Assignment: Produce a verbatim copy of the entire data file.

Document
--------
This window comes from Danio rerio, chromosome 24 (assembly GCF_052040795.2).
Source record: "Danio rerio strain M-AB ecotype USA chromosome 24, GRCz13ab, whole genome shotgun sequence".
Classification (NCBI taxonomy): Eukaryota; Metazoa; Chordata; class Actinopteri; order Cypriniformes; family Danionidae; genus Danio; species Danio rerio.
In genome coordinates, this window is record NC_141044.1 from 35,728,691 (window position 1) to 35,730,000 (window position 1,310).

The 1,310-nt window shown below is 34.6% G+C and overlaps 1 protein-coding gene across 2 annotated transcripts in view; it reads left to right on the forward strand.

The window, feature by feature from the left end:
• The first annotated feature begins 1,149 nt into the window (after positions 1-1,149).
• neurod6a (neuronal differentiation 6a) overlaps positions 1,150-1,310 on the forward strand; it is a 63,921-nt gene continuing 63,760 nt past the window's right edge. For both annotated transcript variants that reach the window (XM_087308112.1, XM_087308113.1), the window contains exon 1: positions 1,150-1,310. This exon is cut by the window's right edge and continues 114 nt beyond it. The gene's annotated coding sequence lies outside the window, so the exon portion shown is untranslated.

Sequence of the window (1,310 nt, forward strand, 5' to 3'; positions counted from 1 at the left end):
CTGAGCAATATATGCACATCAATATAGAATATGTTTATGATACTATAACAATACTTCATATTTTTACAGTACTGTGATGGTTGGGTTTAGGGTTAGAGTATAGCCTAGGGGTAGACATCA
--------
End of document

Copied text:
This window comes from Danio rerio, chromosome 24 (assembly GCF_052040795.2).
Source record: "Danio rerio strain M-AB ecotype USA chromosome 24, GRCz13ab, whole genome shotgun sequence".
Classification (NCBI taxonomy): Eukaryota; Metazoa; Chordata; class Actinopteri; order Cypriniformes; family Danionidae; genus Danio; species Danio rerio.
In genome coordinates, this window is record NC_141044.1 from 35,728,691 (window position 1) to 35,730,000 (window position 1,310).

The 1,310-nt window shown below is 34.6% G+C and overlaps 1 protein-coding gene across 2 annotated transcripts in view; it reads left to right on the forward strand.

The window, feature by feature from the left end:
• The first annotated feature begins 1,149 nt into the window (after positions 1-1,149).
• neurod6a (neuronal differentiation 6a) overlaps positions 1,150-1,310 on the forward strand; it is a 63,921-nt gene continuing 63,760 nt past the window's right edge. For both annotated transcript variants that reach the window (XM_087308112.1, XM_087308113.1), the window contains exon 1: positions 1,150-1,310. This exon is cut by the window's right edge and continues 114 nt beyond it. The gene's annotated coding sequence lies outside the window, so the exon portion shown is untranslated.

Sequence of the window (1,310 nt, forward strand, 5' to 3'; positions counted from 1 at the left end):
CTGAGCAATATATGCACATCAATATAGAATATGTTTATGATACTATAACAATACTTCATATTTTTACAGTACTGTGATGGTTGGGTTTAGGGTTAGAGTATAGCCTAGGGGTAGACATCA